The United States Medical Licensing Examination (USMLE®) is a series of tests given to people training to become medical doctors. The examination is broken down into three parts, or Steps, taken at different points in the medical training process. Passing Steps 1-3 of the USMLE® is required to independently practice medicine in the US and obtain a medical license. The USMLE® tests are produced as a joint effort of the National Board of Medical Examiners (NBME®) and the Federation of State Medical Boards (FSMB).
Step 1 of the USMLE® tests assesses basic knowledge about anatomy, pathology, biochemistry, physiology, behavioral sciences, pharmacology, and microbiology. Questions on the test reflect knowledge gained during the first two years of medical school, in which students traditionally learn in a classroom-based format. Most students take the Step 1 test in the summer between the second and third years of medical school. The test itself consists of 350 multiple-choice questions and is given as a computer-based examination.
Like the Step 1 test, Step 2 of the USMLE® tests is typically taken during medical school. Its objective is to evaluate whether a student can care for patients under the supervision of a licensed practitioner. This examination has two parts, Step 2 Clinical Knowledge (CK) and Step 2 Clinical Skills (CS). Both tests are usually taken during the fourth year of medical school.
The Step 2 CK test has a similar format to the Step 1 test in that it is computer-based and consists of multiple-choice questions. It tests knowledge that should have been acquired during a medical student's third-year clinical rotations. Questions focusing on the fields of internal medicine, surgery, pediatrics, psychiatry, obstetrics, gynecology, family medicine, and neurology are included.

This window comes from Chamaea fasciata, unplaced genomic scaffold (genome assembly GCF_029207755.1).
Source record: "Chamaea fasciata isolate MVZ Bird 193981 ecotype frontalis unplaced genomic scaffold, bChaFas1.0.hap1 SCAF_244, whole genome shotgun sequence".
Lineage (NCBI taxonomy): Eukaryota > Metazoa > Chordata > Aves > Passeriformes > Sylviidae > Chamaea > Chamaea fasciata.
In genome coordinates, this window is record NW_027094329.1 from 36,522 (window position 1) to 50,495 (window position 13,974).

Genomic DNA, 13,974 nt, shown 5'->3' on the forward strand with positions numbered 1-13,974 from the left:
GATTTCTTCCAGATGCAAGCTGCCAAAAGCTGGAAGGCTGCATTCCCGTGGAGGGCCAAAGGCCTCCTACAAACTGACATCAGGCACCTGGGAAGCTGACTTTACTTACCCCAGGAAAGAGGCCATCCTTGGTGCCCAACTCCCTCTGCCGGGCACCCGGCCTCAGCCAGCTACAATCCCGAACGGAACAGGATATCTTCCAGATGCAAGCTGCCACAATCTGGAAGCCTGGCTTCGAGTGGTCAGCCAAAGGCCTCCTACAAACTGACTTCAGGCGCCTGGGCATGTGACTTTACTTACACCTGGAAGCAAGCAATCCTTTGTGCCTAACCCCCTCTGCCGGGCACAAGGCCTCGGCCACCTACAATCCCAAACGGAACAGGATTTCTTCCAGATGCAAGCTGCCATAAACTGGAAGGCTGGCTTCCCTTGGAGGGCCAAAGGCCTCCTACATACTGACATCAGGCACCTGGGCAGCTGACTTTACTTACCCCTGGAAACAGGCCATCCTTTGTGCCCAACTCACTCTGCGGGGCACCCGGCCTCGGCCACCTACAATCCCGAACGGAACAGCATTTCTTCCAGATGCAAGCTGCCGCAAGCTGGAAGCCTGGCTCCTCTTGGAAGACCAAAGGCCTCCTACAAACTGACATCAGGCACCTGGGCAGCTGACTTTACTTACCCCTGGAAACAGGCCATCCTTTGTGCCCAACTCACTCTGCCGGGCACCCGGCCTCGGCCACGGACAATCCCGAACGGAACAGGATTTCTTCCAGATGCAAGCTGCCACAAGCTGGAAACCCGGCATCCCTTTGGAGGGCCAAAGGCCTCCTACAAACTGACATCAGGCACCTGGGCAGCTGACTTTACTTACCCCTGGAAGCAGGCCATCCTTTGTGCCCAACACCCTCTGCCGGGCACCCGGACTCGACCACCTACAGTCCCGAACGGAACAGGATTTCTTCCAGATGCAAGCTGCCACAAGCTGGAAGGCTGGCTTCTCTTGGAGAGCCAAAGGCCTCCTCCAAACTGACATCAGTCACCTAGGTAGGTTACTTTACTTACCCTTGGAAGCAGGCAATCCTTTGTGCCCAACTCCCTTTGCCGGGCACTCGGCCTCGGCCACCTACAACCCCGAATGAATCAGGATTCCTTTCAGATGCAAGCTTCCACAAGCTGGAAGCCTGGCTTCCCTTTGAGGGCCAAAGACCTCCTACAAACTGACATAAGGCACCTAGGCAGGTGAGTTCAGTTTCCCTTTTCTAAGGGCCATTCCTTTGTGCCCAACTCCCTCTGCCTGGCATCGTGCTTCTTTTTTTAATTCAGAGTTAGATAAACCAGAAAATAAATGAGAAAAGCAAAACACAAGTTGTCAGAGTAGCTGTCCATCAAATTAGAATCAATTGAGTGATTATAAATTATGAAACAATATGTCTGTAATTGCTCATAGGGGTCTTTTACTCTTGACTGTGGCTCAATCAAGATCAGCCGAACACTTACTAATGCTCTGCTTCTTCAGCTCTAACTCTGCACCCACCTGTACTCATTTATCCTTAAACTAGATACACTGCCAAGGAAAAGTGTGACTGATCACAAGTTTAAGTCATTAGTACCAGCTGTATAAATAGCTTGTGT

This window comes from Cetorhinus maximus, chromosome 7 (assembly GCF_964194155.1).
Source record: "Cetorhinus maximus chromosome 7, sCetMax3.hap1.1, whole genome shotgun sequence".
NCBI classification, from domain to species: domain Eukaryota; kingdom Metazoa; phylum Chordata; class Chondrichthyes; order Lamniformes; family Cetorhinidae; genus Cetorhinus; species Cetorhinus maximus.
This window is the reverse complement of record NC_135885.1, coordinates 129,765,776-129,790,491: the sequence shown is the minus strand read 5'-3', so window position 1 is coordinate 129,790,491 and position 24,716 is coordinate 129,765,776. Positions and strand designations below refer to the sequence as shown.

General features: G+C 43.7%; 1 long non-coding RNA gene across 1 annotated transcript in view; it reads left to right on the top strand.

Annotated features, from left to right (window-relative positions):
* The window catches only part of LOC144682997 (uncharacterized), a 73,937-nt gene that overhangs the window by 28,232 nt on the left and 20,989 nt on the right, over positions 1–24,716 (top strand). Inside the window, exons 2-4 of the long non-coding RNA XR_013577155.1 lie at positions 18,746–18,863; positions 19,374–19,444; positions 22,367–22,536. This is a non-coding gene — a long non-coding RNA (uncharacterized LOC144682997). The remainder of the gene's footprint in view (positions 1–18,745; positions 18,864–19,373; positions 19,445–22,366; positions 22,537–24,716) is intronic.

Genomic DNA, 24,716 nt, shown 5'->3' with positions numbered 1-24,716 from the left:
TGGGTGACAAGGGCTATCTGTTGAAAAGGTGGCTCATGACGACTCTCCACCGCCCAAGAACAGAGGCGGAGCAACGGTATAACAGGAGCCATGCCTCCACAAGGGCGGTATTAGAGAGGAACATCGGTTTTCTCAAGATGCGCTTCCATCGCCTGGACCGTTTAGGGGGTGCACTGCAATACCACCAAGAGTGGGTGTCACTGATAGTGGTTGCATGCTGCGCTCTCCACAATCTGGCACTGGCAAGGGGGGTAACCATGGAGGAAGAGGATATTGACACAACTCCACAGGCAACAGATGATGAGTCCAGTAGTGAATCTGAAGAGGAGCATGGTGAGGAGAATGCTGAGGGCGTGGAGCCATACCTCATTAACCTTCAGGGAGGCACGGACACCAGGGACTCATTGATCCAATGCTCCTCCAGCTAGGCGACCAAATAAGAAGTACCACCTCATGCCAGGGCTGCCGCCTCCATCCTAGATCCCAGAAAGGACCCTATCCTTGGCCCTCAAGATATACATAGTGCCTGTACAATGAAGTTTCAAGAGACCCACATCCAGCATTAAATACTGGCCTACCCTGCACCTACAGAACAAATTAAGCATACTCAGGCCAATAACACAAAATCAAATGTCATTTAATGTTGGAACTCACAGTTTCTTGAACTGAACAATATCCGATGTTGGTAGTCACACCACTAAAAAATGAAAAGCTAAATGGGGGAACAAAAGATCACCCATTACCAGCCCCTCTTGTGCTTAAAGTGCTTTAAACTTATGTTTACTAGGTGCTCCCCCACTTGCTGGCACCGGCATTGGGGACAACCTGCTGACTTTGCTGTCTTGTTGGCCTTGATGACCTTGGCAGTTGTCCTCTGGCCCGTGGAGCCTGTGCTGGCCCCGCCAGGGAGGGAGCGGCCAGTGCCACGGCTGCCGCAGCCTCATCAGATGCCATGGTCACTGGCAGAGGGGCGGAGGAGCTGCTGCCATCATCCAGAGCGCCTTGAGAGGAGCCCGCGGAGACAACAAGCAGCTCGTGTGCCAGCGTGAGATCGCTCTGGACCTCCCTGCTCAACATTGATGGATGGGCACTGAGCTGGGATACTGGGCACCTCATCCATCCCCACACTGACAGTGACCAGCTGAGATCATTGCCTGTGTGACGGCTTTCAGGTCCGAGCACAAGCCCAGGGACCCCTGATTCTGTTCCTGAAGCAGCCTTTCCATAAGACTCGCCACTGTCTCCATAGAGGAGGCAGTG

Unlike the Step 2 CK test, the Step 2 CS test uses standardized patients, who are actors hired to pretend to be patients with different illnesses. The purpose of the test is to evaluate how well a student can obtain histories of patients' diseases, perform physical exams, discuss treatment options with patients, and write summaries of encounters with patients. It also assesses the student's ability to speak English and interact with patients in a professional way.
The objective of Step 3 of the USMLE® tests is to see if the student has learned enough to practice medicine independently. It is traditionally taken after the first year of residency training, although some doctors in training postpone taking the test until later. The Step 3 test contains some multiple-choice questions. Additionally, it includes computer simulations of patient cases that require the test-taker to make real-time decisions about what should be done to best treat the patient. The scope of the test includes assessing whether the student knows what questions to ask patients, what laboratory tests to order, how to diagnose diseases, and how to treat a variety of conditions.